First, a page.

Tag Archives: illness

23Feb/18

A World Apart by Mel Gough

I read this in two days as despite the subject, it was an easy, compelling read. Without adding any spoilers, it does deal with some kicker subjects, and it deals with them sensitively and realistically. What I thought was a “wrong side of the tracks” love story is actually something a lot deeper and darker than that, and I enjoyed it all the more for it.

Ben seemed something of a saint. He was endlessly patient and unassuming, and as a result, people did things for him that raised a sardonic eyebrow on my part. (If I was his newly estranged wife, I’m not sure I would have been as understanding.) Also, Ben’s voice was somewhat passive at times. We weren’t let into his world enough to really feel for him. It was as if one of my oldest friends had suddenly turned around and said, “by the way, I’ve bought you a house.’ Wait, what? When did this happen? There were a few instances where Ben did things “off-camera,” which were as much of a surprise to me as to Donnie. Again, no spoilers, but it’s obvious when it happens.

Donnie was a sweetheart, not the aggressive thug he first appears. I thought he and Ben were perfect together, once their differences had been dealt with. He did seem to have rotten luck, though, namely in the guise of his drugged-up brother, Floyd, with whom her had an uncomfortable, I would say abusive, relationship, and a history of drug misuse.

As I said at the start, there are some tough themes here. Drugs, abuse, long-term illness, homophobia. Having said all that, a few things fell into place almost too easily. Ben’s reaction to his newly-discovered gayness was almost a shrug of the shoulders, the only worry being what his best mate would think. Jason (his best friend, although he seemed a bit of a toss-pot to me) didn’t take it well…. And the ending had all the feels, possibly too many for cynical bitch like me. As for the sex, this isn’t a one-handed read. I thought it was dealt with very well, considering the circumstances. It felt awkward, poignant, a little desperate. Not easy to read but it needed to be there.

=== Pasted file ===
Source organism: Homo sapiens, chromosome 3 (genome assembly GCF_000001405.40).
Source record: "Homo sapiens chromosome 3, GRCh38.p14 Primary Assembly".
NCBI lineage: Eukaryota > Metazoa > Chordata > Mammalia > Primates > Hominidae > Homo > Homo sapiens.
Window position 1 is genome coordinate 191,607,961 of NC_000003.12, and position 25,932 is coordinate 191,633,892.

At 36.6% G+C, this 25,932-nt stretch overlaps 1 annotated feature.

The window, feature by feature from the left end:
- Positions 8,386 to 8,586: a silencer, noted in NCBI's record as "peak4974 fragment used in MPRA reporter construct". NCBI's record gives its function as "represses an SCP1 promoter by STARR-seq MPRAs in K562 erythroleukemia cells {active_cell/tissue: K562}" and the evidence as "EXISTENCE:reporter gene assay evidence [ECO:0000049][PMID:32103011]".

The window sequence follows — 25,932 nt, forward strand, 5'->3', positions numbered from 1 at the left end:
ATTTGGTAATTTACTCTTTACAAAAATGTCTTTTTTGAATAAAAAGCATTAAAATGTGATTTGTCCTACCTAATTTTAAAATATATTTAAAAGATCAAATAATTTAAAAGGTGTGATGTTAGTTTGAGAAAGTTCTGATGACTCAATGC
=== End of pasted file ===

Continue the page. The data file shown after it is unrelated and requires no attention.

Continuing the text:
In all, I enjoyed the book, despite the dark undertones, and would definitely read more by this author. I like their easy-to-read style and character development. The plot was paced just right. Apart from a few niggles (see above) I thought it was a great read.

BLURB

Ben Griers is the darling of Corinth Georgia’s Police Department—intelligent, handsome, and hardworking. Thanks to his beautiful wife and clever daughter, Ben’s family is the envy of the town. Yet desperate unhappiness is hiding just below the surface.

When Donnie Saunders, a deadbeat redneck with a temper, is brought to the Corinth PD as a suspect in a hit-and-run, Ben finds himself surprisingly intrigued by the man. He quickly establishes Donnie’s innocence but can’t shake the feeling that Donnie is hiding something. When they unexpectedly encounter each other again at an AA meeting in Atlanta, sparks begin to fly.

With his marriage on the verge of collapse, Ben is grateful for the other man’s affection. But he is soon struggling to help an increasingly vulnerable Donnie, while at the same time having to deal with the upheaval in his own life. Ben eventually realizes that they cannot achieve happiness together unless they confront their darkest secrets.